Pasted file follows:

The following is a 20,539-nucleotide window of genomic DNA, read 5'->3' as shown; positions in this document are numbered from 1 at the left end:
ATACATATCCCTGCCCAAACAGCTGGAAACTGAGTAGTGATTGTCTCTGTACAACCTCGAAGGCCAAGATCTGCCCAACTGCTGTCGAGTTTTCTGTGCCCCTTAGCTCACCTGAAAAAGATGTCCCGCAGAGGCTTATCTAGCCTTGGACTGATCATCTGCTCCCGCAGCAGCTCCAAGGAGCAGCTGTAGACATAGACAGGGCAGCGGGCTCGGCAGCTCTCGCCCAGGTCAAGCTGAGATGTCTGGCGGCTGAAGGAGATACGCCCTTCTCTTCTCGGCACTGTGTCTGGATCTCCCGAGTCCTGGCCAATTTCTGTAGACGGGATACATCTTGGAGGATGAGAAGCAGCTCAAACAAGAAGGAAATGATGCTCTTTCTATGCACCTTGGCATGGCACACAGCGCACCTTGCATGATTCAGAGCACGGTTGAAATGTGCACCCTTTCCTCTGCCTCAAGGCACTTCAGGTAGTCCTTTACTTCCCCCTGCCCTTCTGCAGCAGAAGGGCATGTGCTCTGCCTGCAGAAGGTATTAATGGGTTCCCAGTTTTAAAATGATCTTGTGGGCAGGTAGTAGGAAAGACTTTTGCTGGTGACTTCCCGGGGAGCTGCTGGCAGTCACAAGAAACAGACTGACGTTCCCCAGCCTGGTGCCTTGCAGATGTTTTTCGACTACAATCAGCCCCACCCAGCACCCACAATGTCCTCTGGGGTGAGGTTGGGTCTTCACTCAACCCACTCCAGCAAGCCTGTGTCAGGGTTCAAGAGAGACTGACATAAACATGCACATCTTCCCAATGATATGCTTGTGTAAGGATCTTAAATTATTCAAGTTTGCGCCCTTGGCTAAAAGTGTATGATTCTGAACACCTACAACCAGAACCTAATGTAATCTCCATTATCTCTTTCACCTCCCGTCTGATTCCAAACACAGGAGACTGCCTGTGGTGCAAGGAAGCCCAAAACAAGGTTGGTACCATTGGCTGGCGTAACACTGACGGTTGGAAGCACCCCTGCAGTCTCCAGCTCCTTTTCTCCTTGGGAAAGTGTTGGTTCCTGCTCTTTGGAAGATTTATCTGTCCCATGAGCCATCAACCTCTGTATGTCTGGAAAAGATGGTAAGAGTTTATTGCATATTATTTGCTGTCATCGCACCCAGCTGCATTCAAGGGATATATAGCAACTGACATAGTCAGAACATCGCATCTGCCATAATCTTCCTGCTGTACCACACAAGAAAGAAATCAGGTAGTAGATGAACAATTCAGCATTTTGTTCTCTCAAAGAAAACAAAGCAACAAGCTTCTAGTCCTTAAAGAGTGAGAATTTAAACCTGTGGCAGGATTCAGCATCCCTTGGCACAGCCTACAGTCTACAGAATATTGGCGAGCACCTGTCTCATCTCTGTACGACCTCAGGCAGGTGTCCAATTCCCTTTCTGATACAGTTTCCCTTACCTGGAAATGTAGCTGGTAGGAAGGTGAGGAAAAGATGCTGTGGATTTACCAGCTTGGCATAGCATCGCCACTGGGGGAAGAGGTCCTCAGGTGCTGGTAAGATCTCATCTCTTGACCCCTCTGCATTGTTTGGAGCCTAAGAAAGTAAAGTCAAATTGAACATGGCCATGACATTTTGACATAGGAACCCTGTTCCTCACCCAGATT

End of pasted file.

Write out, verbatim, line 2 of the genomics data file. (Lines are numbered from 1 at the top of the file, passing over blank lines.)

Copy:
ATACATATCCCTGCCCAAACAGCTGGAAACTGAGTAGTGATTGTCTCTGTACAACCTCGAAGGCCAAGATCTGCCCAACTGCTGTCGAGTTTTCTGTGCCCCTTAGCTCACCTGAAAAAGATGTCCCGCAGAGGCTTATCTAGCCTTGGACTGATCATCTGCTCCCGCAGCAGCTCCAAGGAGCAGCTGTAGACATAGACAGGGCAGCGGGCTCGGCAGCTCTCGCCCAGGTCAAGCTGAGATGTCTGGCGGCTGAAGGAGATACGCCCTTCTCTTCTCGGCACTGTGTCTGGATCTCCCGAGTCCTGGCCAATTTCTGTAGACGGGATACATCTTGGAGGATGAGAAGCAGCTCAAACAAGAAGGAAATGATGCTCTTTCTATGCACCTTGGCATGGCACACAGCGCACCTTGCATGATTCAGAGCACGGTTGAAATGTGCACCCTTTCCTCTGCCTCAAGGCACTTCAGGTAGTCCTTTACTTCCCCCTGCCCTTCTGCAGCAGAAGGGCATGTGCTCTGCCTGCAGAAGGTATTAATGGGTTCCCAGTTTTAAAATGATCTTGTGGGCAGGTAGTAGGAAAGACTTTTGCTGGTGACTTCCCGGGGAGCTGCTGGCAGTCACAAGAAACAGACTGACGTTCCCCAGCCTGGTGCCTTGCAGATGTTTTTCGACTACAATCAGCCCCACCCAGCACCCACAATGTCCTCTGGGGTGAGGTTGGGTCTTCACTCAACCCACTCCAGCAAGCCTGTGTCAGGGTTCAAGAGAGACTGACATAAACATGCACATCTTCCCAATGATATGCTTGTGTAAGGATCTTAAATTATTCAAGTTTGCGCCCTTGGCTAAAAGTGTATGATTCTGAACACCTACAACCAGAACCTAATGTAATCTCCATTATCTCTTTCACCTCCCGTCTGATTCCAAACACAGGAGACTGCCTGTGGTGCAAGGAAGCCCAAAACAAGGTTGGTACCATTGGCTGGCGTAACACTGACGGTTGGAAGCACCCCTGCAGTCTCCAGCTCCTTTTCTCCTTGGGAAAGTGTTGGTTCCTGCTCTTTGGAAGATTTATCTGTCCCATGAGCCATCAACCTCTGTATGTCTGGAAAAGATGGTAAGAGTTTATTGCATATTATTTGCTGTCATCGCACCCAGCTGCATTCAAGGGATATATAGCAACTGACATAGTCAGAACATCGCATCTGCCATAATCTTCCTGCTGTACCACACAAGAAAGAAATCAGGTAGTAGATGAACAATTCAGCATTTTGTTCTCTCAAAGAAAACAAAGCAACAAGCTTCTAGTCCTTAAAGAGTGAGAATTTAAACCTGTGGCAGGATTCAGCATCCCTTGGCACAGCCTACAGTCTACAGAATATTGGCGAGCACCTGTCTCATCTCTGTACGACCTCAGGCAGGTGTCCAATTCCCTTTCTGATACAGTTTCCCTTACCTGGAAATGTAGCTGGTAGGAAGGTGAGGAAAAGATGCTGTGGATTTACCAGCTTGGCATAGCATCGCCACTGGGGGAAGAGGTCCTCAGGTGCTGGTAAGATCTCATCTCTTGACCCCTCTGCATTGTTTGGAGCCTAAGAAAGTAAAGTCAAATTGAACATGGCCATGACATTTTGACATAGGAACCCTGTTCCTCACCCAGATT